By Aileen Alexis
The year 1797 signalled a watershed moment in the colonial history of Trinidad. Before that year, Trinidad was under the rule of the Spanish Crown, England’s newest enemy. Trinidad became a pawn in European rivalries that brought General Abercromby to the shores of Trinidad that year. This would mark the beginning of 165 years of British colonial rule in Trinidad until the country’s independence in 1962. The British commemorative medallion of 1897 marks more than the centenary anniversary of the capture of Trinidad. It visually tells the story of Spanish capitulation and British blows to the possessions of the Spanish Empire in the region.
The obverse of the bronze, rounded medallion is adorned with General Abercromby’s face, bust, and a portion of his military regalia embellished by a necktie and grand cross ribbons. The lettering on the obverse spells out ‘SIR RALPH ABERCROMBY.’ While the reverse shows an embankment at Port of Spain, ships traversing the sea, and mountains erect in the background. There is both English and Latin lettering that celebrates the British conquest of the country. A new era unfolded in Trinidad and British success in consolidating conquest of the territory is owed to the work of General Abercromby and his efforts in securing Spanish agreement to the articles of Capitulation. P.G.L Borde in his work on Spanish capitulation in Trinidad highlights the cooperative efforts of Admiral Harvey, the last Spanish governor Jose Maria Chacon and General Abercromby in meeting in one of the houses in the town to record and sign the fifteen articles of capitulation. The medallion serves as an outward expression of gratitude and British pride for the work of General Abercromby in aiding British colonial expansion in the West Indies, in turn helping to form the empire on which ‘the sun never sets’.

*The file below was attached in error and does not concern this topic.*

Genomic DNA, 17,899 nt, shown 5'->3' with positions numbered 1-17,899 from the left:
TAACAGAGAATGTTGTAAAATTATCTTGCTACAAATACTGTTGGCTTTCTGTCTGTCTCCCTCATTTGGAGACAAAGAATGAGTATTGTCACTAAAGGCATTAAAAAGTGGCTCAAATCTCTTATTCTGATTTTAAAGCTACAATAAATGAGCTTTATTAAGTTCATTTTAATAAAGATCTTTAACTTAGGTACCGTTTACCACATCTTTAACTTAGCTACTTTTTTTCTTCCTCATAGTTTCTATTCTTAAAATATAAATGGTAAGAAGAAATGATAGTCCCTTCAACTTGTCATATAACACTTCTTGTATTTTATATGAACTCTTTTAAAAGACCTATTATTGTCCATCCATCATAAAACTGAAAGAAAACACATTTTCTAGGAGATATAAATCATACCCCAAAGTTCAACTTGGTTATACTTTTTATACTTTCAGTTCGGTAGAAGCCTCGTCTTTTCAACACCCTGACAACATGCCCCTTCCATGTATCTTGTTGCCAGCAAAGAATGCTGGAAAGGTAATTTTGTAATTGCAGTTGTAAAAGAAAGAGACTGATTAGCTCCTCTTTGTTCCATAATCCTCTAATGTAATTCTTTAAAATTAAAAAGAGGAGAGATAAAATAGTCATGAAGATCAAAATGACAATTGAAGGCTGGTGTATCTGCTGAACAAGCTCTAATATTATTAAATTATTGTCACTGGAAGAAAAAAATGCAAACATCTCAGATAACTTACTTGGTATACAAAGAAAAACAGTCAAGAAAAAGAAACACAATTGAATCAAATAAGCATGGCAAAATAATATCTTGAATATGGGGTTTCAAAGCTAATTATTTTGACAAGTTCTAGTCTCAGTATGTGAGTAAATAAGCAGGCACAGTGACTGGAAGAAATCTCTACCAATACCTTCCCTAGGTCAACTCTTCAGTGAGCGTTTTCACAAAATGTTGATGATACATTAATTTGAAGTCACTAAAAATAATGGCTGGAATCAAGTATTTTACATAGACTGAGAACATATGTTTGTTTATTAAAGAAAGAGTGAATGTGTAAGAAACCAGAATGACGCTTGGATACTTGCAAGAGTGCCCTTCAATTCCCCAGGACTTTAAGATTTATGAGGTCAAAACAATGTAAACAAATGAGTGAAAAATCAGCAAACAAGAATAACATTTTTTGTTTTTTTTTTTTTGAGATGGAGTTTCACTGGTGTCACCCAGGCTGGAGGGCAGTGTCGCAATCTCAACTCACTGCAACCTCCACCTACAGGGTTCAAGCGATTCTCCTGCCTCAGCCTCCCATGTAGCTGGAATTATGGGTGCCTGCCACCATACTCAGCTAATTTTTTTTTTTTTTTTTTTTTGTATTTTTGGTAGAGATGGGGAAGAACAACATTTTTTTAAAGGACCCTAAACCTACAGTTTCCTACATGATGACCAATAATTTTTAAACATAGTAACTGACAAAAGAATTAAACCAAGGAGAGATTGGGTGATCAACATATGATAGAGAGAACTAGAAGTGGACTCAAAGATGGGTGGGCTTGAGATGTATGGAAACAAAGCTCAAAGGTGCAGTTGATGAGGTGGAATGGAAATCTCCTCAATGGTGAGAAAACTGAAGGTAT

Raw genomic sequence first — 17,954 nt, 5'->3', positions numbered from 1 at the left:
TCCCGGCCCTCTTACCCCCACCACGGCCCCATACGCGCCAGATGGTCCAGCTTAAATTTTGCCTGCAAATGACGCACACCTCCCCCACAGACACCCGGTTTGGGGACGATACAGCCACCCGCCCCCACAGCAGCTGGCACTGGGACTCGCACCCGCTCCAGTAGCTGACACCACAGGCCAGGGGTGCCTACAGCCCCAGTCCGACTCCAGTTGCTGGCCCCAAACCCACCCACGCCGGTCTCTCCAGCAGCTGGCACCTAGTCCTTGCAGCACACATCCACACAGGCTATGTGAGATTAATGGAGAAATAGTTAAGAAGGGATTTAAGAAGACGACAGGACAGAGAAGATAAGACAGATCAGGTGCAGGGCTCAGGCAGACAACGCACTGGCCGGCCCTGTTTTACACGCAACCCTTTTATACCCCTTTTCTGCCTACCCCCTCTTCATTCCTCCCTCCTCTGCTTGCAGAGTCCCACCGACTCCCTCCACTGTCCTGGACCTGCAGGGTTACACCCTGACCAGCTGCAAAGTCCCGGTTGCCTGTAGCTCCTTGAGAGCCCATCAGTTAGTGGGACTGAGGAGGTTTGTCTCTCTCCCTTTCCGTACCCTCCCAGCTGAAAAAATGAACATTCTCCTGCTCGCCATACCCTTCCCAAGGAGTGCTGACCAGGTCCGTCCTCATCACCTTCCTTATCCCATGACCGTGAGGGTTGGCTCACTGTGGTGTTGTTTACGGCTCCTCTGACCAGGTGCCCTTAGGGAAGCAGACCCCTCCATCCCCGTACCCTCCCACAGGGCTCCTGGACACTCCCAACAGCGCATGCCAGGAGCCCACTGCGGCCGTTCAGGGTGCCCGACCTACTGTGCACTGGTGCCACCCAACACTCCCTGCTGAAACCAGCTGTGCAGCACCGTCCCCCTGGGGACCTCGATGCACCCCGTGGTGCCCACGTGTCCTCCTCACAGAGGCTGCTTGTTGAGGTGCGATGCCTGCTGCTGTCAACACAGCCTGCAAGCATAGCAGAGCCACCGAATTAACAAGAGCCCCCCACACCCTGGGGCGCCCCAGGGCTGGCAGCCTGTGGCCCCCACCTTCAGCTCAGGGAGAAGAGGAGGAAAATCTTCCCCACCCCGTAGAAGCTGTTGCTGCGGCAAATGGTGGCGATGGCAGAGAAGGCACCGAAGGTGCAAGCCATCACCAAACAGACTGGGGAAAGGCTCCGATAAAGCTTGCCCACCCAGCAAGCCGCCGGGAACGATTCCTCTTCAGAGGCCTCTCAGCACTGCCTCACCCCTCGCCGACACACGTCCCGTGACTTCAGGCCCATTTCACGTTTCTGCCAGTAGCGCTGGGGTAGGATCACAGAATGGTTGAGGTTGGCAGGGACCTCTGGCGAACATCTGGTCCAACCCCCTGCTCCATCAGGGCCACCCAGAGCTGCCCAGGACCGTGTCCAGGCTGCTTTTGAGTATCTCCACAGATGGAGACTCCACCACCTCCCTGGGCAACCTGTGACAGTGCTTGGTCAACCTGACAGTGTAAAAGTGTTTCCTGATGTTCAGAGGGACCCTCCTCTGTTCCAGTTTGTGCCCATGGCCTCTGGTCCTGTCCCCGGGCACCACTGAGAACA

Borde, P.G.L, ‘The Capitulation,’ In The Book of Trinidad, ed. Gerard Besson and Bridget Brereton (Port of Spain: Paria Publishing, 1991),68-78.
Cover image: The reverse of the medallion
Image credit: The Central Bank Museum, Trinidad and Tobago